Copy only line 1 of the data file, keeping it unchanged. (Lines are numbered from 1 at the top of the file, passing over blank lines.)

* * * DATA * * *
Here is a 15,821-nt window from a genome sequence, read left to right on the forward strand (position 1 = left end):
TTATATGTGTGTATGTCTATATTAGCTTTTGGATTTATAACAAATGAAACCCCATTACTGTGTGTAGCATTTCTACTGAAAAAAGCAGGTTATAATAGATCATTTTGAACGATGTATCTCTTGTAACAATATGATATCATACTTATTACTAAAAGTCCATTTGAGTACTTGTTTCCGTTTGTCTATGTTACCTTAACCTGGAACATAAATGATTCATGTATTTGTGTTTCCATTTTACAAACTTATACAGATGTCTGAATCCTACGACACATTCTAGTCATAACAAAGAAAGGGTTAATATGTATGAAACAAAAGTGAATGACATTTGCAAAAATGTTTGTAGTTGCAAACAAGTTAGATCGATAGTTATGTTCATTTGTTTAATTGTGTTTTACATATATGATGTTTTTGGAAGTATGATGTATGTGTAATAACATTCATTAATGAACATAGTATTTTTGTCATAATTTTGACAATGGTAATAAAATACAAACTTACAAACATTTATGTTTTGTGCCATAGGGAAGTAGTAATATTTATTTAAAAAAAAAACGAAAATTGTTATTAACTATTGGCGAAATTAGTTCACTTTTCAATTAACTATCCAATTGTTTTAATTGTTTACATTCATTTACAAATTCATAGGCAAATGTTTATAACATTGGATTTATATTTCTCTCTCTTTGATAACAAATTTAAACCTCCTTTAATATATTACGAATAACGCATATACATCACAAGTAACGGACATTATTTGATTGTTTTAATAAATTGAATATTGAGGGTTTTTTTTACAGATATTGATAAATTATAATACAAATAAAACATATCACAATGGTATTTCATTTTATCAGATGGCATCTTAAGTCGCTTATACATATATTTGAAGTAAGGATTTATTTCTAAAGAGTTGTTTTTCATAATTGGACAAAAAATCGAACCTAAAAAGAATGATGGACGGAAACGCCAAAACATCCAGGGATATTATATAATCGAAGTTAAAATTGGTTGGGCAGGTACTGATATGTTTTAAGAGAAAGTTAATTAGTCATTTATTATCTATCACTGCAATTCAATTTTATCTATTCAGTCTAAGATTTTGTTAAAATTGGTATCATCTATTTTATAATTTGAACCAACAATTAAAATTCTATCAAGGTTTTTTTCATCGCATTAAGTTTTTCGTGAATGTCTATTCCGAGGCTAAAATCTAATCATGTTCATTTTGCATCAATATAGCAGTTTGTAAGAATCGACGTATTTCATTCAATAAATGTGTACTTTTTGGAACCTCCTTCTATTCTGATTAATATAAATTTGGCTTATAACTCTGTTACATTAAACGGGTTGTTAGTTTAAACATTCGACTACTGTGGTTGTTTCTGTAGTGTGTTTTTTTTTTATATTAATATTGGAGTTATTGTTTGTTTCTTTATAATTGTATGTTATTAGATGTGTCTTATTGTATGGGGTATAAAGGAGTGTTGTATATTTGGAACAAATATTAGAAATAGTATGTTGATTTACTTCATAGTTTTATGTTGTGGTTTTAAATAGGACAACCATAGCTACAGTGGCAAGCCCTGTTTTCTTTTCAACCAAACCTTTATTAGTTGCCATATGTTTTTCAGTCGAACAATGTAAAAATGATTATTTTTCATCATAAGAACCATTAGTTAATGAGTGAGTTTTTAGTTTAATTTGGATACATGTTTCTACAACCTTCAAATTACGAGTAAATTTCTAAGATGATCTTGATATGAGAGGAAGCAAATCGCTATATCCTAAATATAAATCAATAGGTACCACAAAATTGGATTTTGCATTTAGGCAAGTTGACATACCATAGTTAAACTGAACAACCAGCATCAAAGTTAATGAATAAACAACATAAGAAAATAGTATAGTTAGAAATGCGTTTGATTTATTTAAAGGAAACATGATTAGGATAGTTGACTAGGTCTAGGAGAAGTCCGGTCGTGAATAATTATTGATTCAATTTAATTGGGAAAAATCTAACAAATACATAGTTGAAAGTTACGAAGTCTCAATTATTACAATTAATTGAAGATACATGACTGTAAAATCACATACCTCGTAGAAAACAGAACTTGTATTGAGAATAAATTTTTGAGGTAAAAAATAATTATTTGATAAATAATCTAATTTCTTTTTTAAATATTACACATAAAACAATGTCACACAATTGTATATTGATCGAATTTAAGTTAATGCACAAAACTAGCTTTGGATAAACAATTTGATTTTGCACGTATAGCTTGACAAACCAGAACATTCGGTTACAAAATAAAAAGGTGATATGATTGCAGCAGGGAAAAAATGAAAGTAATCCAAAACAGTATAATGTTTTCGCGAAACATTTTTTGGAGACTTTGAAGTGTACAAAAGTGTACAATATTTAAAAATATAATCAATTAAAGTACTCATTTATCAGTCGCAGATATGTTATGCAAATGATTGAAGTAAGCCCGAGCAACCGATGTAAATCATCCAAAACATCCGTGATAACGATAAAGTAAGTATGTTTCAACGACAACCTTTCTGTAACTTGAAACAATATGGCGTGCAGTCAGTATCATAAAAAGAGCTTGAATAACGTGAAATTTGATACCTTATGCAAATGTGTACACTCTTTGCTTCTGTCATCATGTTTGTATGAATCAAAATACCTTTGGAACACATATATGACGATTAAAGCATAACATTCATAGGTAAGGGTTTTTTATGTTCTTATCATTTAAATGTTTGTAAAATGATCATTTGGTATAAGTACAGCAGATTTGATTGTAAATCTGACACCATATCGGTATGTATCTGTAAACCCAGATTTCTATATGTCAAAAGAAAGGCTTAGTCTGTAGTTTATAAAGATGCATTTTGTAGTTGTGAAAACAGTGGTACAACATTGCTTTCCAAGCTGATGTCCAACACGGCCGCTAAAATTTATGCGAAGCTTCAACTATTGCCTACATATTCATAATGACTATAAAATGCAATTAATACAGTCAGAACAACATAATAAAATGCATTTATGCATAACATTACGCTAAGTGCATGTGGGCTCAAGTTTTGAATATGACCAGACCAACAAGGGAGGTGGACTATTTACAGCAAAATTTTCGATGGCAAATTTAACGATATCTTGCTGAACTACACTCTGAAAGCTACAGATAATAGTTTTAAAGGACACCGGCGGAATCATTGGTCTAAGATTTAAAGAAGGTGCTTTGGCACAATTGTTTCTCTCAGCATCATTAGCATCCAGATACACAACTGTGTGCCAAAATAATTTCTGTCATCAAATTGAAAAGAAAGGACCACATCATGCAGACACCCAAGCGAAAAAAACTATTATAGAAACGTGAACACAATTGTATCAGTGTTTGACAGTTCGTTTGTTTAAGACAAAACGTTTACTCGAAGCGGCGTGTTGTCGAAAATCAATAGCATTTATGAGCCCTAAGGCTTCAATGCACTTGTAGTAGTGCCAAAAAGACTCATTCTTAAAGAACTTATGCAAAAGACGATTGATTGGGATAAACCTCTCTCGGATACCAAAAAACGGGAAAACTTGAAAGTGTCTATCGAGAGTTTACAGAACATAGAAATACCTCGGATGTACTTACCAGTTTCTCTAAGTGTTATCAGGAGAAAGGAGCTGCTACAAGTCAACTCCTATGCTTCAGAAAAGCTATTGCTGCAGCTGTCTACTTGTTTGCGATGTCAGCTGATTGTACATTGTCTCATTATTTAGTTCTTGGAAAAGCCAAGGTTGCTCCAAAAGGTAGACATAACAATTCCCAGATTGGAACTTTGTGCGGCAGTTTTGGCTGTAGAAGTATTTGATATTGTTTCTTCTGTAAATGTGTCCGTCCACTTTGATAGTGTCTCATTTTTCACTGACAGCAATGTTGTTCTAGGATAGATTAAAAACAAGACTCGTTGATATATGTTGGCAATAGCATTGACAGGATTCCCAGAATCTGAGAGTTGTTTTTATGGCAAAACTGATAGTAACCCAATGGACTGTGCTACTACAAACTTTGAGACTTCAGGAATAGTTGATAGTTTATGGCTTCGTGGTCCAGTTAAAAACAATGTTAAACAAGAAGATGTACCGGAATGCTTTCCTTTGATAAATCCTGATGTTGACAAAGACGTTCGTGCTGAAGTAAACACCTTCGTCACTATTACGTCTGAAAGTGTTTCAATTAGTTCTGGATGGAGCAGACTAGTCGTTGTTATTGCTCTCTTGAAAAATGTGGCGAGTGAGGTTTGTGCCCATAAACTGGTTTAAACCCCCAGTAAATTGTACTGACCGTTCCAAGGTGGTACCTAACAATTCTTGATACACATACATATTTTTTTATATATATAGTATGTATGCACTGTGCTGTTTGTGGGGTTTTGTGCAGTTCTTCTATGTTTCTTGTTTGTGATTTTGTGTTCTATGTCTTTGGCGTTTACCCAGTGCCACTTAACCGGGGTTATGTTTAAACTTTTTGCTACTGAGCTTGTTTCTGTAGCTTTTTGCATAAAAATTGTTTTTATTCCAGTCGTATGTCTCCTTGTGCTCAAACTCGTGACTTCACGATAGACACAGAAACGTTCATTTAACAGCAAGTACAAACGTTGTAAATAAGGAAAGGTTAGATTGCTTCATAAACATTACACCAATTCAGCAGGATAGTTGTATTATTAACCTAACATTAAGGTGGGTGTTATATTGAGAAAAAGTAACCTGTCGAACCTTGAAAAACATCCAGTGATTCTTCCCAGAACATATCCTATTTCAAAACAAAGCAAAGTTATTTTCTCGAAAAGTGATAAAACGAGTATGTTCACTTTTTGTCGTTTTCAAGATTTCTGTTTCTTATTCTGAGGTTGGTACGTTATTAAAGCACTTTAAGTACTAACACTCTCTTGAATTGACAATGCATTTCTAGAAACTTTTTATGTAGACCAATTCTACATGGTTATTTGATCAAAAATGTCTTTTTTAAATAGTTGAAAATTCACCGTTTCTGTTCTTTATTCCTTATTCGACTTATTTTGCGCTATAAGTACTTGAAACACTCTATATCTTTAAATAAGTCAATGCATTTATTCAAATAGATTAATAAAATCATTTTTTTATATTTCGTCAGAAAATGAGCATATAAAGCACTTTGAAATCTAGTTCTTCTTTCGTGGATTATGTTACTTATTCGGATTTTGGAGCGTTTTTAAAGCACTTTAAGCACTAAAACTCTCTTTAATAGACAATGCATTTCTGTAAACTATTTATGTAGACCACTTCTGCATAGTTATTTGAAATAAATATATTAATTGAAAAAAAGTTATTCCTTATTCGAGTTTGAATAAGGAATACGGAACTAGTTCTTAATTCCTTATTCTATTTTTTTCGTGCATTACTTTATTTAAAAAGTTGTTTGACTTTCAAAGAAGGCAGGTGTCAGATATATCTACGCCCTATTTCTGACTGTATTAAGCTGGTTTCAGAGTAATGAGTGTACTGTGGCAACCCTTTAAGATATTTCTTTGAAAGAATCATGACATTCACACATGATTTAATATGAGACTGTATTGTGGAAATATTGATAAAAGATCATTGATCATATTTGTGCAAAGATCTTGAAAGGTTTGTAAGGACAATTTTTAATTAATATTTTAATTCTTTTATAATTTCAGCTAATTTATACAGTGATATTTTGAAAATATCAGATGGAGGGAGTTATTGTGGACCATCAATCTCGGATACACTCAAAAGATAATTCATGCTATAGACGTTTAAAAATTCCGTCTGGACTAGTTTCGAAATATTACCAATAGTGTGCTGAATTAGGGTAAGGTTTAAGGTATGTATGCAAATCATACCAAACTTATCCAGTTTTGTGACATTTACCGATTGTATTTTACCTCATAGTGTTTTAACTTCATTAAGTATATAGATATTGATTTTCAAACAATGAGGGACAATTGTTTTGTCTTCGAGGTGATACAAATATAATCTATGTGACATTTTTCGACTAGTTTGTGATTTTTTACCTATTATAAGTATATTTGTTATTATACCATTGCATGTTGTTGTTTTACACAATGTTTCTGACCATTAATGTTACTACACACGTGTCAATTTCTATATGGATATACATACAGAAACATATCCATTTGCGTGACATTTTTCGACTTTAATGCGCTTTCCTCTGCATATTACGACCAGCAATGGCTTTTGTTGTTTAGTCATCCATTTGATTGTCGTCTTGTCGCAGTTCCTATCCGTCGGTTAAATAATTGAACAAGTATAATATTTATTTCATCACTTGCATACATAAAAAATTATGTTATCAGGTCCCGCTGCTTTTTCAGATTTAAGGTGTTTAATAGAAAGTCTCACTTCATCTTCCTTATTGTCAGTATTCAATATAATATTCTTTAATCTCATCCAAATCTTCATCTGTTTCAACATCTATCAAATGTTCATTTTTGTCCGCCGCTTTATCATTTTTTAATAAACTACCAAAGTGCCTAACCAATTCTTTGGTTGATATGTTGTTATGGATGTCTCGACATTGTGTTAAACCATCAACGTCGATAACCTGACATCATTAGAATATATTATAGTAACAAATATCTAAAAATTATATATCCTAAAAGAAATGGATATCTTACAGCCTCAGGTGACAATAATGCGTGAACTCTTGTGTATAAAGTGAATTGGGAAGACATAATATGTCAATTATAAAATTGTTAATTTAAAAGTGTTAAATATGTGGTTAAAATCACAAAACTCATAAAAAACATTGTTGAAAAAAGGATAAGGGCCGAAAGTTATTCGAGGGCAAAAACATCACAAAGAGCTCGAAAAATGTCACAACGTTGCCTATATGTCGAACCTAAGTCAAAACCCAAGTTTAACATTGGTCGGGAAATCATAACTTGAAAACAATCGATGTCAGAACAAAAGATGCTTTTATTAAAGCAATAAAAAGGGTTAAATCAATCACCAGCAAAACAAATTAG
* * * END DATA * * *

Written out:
Here is a 15,821-nt window from a genome sequence, read left to right on the forward strand (position 1 = left end):